Epigram is an independent and neutral newspaper, aiming to publish opinions from across the student body. To respond with an opposing opinion, please contact email@example.com or join our Facebook writers' group.
By Jack Price-Darbyshire, Third Year Politics and Philosophy
My time as a student in SPAIS has been full of bureaucracy and little empathy following easy essay-submission mistakes. This strict rule following needs to stop to relieve students' stress.
What I have found to be one of the most unnecessary stresses in my time at university has been the pointless strictness of rules and severeness of punishments surrounding assignments. Although obviously not of the biggest of stresses, it is one that is over the top and easily and uncontroversially rectifiable.
For instance, in the School of Sociology, Politics and International Studies (SPAIS), when it comes to word count a person only has to go a single word over on an essay to lose five whole marks.
Word counts exist for obvious reasons but such a strict cut off point that results in one extra word losing you half a grade seems unjustifiable. It would make far more sense to give a 10 per cent lee-way and cut out the needless stress of desperately trying to cut down the last few words to hit a rigid word count.
Trying desperately to cut 5 words from my assignment because they are THAT strict on word count 🙈 10% over means exactly 10% over.— School Business Manager (@SBMLancs) July 25, 2018
Late submissions also face losing you 10 marks if they are up to 24 hours late.
This is an understandable punishment when it is simply the case that you did not do your essay in time. However, what is I feel unfair, is that the department provides no flexibility regarding accidental late submissions.
By third year of course you should know to check your email to make sure your essay has been received, however, on the off chance there is a mess-up in the submission of your essay, and you do not check, then a simple admin error will take your whole assignment down a grade.
the staff at SPAIS seem more concerned with overzealously following these rules than on the actual quality of your work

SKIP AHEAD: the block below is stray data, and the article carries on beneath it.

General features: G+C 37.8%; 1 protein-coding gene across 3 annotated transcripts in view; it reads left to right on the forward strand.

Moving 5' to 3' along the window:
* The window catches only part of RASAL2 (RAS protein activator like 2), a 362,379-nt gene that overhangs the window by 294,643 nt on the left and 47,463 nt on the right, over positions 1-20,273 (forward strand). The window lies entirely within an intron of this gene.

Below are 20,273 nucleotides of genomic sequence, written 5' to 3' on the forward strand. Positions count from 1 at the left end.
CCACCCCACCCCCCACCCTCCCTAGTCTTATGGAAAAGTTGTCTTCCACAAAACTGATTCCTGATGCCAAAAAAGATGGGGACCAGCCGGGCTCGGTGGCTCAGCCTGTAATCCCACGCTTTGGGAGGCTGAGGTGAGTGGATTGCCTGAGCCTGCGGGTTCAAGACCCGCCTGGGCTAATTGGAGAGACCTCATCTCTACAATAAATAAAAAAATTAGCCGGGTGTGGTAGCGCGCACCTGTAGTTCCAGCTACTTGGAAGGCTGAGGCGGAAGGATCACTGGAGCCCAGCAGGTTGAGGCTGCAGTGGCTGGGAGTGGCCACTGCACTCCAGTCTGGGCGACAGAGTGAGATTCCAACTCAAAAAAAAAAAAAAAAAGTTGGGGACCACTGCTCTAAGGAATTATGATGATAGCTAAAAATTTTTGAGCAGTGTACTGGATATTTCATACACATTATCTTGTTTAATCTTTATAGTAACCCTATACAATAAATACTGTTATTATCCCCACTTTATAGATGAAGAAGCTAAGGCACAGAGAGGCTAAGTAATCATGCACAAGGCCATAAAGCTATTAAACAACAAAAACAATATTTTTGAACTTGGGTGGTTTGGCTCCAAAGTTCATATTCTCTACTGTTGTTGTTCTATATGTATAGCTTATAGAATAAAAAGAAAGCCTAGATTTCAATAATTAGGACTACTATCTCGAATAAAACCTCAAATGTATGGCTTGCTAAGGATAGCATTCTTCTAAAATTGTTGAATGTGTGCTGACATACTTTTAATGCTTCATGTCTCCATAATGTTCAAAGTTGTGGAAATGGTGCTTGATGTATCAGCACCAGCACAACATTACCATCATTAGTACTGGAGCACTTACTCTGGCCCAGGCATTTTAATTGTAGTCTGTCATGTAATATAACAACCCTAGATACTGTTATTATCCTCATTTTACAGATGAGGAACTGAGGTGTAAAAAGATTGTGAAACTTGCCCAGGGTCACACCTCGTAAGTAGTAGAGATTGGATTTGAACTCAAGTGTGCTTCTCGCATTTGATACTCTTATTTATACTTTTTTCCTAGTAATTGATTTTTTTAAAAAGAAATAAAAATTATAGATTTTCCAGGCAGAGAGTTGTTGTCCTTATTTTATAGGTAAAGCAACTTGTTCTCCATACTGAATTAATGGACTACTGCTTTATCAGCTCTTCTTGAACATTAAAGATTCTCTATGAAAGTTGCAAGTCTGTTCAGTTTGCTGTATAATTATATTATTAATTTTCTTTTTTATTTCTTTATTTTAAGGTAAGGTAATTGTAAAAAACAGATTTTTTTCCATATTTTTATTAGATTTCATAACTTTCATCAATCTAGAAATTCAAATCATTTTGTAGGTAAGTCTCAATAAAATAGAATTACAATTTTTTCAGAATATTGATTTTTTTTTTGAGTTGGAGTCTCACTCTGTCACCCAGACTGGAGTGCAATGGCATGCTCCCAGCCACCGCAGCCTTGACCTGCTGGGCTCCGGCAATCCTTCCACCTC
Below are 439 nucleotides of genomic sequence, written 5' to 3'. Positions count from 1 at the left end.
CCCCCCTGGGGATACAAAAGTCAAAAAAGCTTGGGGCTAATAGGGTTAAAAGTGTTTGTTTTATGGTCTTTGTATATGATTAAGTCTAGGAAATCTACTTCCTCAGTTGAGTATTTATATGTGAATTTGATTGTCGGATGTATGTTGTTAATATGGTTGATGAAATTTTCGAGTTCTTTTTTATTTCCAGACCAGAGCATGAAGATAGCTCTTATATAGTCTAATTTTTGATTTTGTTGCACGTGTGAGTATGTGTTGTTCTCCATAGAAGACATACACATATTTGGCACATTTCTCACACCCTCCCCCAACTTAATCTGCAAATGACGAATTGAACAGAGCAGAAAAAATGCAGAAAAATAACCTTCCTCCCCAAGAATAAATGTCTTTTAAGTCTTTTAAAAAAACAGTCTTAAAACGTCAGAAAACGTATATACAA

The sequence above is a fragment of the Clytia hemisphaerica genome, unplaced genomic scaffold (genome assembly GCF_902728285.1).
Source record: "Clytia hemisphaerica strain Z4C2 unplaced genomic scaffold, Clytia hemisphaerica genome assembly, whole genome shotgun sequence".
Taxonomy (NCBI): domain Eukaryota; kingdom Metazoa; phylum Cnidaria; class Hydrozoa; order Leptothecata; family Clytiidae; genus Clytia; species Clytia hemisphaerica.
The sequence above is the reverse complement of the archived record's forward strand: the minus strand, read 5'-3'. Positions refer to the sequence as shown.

This is arguably your own fault and should result in some punishment, but 10 marks for not checking an email seems unjustifiable. When it can mean the difference in a grade it can also cause a lot of unnecessary stress.
What adds to this is the fact the staff at SPAIS seem more concerned with overzealously following these rules than on the actual quality of your work.
As in my experience I have been unable to find any way of appealing any of these issues and instead have been bashed about by bureaucracy. What is very annoying is that even if you can provide evidence that you have not modified your essay since before the deadline you still face the same punishment.
Of course, I am not suggesting there should be no deadlines or unlimited words counts, just some understanding and flexibility when there are good reasons to be.
The problem is SPAIS is excessively rigid and deceives itself that this is fair as it is how they deal universally with students in their department. However just because it is how they treat everyone it does not make it just.
Blindly following rules, rather than being empathetic to specific situations results in a feeling that the department lacks concern for you as an individual
Therefore, although to some it may seem like a small point, I feel one easy way SPAIS could help alleviate a lot of unnecessary stress is to be more understanding with students and their assessments. Blindly following rules, rather than being empathetic to specific situations results in a feeling that the department lacks concern for you as an individual.
Some may disagree with this and feel a punishment is fair for going over the word count and for an accidental late submission. However again, while this may be the case, I feel that the punishments are far too severe and enforced with too strict a cut off point.
Ultimately, I see no reason why more leeway could not be given without causing any real controversy.
Simply creating an appeal process where students can be heard and can justify their case would, I believe, make students feel a lot better, as at least they would be heard. Especially when the alternative is being passed around a bureaucracy that seems disinterested in hearing your concerns at every level – only leaving you in an avoidable stressful situation where you feel helpless and unimportant to the department.Featured image: Unsplash/Green Chameleon
What do you think about submission rules in Bristol? Let Epigram know!